The same applies to networking. Whenever possible, try to use upgraded/premium networking options. The less latency between the nodes and the API server, the better, especially in bigger clusters.
Node Operating System
You may be thinking the operating system (OS) doesn’t have much impact on Kubernetes performance. And in fact, for day-to-day Kubernetes operations, it doesn’t. But running Kubernetes also includes adding and removing nodes (due to the cluster autoscaler) or restarting them (to perform an upgrade, for example). If we’re talking about clusters with dozens of nodes, the time needed for the nodes to boot up can quickly add up.
If you want to quickly react to spikes in traffic, you should pick a minimalistic container-optimized OS (for example k3OS or Flatcar Linux). These are significantly smaller than traditional operating systems. Since all you care about is running in containers, you don’t need anything from your OS other than the ability to run containers. And these operating systems are optimized to do this.
Fewer But Larger or More But Smaller
The next thing to consider is to either choose fewer bigger servers or more smaller servers. One of the advantages of running a containerized application is you can deploy more than one pod per application. By default, Kubernetes will try to spread these pods evenly across all nodes. So, if a node failure occurs, your application shouldn’t experience downtime (because there should be another pod of the application running on a different node). This brings us to the conclusion many small nodes are better because they decrease the number of pods affected by a node’s downtime. If you have, for example, 300 pods in total and you spread them across three big nodes, you’ll lose around 100 pods on a node failure. If you spread them across 30 nodes instead, you’ll only lose 10.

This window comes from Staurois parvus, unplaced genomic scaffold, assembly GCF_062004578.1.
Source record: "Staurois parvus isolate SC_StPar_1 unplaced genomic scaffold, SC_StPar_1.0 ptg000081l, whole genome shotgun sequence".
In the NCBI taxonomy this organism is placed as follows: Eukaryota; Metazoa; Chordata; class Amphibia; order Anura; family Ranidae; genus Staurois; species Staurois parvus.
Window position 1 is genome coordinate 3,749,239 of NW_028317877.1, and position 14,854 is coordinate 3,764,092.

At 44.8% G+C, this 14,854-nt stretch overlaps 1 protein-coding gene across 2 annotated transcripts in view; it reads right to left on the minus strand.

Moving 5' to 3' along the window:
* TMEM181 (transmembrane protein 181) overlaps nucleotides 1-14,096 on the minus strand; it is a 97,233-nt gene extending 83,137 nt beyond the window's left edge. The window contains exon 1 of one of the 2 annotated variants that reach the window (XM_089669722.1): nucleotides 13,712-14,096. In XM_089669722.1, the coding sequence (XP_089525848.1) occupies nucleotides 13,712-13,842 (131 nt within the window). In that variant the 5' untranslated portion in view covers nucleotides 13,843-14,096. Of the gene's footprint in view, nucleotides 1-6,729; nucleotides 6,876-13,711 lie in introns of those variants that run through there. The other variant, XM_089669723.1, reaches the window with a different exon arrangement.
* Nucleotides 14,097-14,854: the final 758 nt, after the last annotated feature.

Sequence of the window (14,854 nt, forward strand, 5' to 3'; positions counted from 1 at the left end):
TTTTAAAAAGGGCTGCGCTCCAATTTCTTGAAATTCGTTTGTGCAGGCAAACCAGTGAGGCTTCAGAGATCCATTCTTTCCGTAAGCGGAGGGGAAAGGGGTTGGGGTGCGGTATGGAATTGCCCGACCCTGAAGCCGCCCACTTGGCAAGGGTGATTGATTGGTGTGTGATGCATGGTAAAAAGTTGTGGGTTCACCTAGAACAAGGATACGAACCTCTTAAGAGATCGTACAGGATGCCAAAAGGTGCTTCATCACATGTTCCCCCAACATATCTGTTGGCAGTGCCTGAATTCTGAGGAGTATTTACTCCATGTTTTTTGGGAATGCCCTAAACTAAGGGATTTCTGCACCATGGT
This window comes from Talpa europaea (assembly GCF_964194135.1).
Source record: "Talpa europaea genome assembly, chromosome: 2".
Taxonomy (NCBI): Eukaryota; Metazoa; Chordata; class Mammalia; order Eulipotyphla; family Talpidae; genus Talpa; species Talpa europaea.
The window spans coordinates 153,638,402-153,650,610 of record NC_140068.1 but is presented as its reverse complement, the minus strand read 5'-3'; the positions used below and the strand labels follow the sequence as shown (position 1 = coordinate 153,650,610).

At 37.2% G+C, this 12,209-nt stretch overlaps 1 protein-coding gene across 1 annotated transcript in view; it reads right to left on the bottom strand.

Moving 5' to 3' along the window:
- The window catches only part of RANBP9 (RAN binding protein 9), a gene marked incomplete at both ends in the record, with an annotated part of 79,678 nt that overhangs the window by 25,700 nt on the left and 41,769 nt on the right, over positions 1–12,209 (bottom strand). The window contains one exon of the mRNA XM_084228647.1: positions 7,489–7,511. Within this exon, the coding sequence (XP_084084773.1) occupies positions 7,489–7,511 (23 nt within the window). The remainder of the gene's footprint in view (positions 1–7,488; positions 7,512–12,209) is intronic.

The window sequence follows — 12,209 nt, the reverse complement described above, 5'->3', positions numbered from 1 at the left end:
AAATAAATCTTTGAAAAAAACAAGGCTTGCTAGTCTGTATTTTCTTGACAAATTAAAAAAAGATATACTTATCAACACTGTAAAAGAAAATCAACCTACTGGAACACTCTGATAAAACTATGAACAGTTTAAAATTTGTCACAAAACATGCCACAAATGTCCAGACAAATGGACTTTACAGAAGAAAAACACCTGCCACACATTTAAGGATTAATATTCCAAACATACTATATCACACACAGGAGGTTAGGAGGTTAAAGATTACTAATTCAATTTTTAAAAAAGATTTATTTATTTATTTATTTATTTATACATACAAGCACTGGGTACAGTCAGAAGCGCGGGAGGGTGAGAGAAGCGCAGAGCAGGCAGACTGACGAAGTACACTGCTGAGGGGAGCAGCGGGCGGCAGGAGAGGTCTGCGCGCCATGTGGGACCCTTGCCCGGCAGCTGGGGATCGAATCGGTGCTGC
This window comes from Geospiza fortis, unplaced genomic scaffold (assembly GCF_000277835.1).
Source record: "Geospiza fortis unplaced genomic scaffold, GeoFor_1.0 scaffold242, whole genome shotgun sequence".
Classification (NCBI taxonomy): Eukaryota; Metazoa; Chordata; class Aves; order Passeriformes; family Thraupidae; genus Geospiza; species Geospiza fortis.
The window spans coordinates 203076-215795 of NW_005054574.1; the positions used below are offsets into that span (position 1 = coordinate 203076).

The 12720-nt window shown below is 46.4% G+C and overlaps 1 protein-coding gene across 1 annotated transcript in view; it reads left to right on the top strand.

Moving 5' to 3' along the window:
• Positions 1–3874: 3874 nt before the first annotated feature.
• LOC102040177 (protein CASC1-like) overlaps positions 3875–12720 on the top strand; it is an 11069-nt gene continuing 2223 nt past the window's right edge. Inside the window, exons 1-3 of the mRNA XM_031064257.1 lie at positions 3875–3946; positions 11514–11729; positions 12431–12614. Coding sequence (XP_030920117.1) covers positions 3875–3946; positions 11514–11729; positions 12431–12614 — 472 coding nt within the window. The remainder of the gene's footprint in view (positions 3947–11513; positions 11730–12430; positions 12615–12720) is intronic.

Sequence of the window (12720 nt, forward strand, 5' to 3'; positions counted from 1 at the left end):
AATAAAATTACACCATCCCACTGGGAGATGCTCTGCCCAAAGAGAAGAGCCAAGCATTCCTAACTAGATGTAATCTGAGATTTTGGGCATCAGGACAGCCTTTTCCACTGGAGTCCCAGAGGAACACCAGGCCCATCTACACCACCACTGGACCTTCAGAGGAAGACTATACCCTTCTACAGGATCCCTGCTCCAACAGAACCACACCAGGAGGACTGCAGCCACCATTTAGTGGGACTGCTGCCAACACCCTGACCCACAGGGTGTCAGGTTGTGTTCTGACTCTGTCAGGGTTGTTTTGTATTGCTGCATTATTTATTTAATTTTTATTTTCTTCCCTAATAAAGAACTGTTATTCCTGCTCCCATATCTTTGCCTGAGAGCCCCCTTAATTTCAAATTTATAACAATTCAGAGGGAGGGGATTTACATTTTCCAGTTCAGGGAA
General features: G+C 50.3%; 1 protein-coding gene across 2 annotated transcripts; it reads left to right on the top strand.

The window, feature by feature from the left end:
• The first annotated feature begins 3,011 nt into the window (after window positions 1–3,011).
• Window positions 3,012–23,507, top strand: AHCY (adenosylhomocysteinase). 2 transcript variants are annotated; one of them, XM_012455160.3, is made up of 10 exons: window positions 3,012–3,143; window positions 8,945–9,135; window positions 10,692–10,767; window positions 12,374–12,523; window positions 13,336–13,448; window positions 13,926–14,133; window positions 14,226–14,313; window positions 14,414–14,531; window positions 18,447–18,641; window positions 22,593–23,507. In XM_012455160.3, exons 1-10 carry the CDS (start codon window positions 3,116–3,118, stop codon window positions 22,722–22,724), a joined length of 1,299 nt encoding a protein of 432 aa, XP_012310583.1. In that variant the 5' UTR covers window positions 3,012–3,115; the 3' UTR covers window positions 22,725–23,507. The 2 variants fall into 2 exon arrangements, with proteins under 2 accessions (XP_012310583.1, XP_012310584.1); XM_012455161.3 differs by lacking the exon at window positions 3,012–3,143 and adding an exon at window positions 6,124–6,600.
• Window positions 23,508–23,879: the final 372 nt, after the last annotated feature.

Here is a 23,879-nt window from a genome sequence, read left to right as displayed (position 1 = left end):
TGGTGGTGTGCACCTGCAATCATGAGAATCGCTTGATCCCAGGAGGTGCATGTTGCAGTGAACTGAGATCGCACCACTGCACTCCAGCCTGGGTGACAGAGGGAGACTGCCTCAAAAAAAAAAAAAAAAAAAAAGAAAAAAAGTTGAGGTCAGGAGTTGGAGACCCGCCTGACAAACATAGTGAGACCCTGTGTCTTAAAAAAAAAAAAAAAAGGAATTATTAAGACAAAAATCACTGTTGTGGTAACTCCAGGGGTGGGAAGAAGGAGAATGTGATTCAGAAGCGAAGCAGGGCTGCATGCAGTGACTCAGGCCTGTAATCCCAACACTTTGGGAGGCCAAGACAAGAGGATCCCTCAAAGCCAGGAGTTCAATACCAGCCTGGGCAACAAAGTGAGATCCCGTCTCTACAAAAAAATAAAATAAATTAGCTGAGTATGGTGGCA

This calculation, however, is too simplified and isn’t taking something important into account. Remember, each node will use some amount of RAM and CPU to run its OS and Kubernetes components. Therefore, the more nodes you have, the more CPU and RAM you “waste.” To summarize, for high availability and reliability, it’s better to run more smaller nodes rather than fewer larger nodes, but you shouldn’t go too extreme with this rule.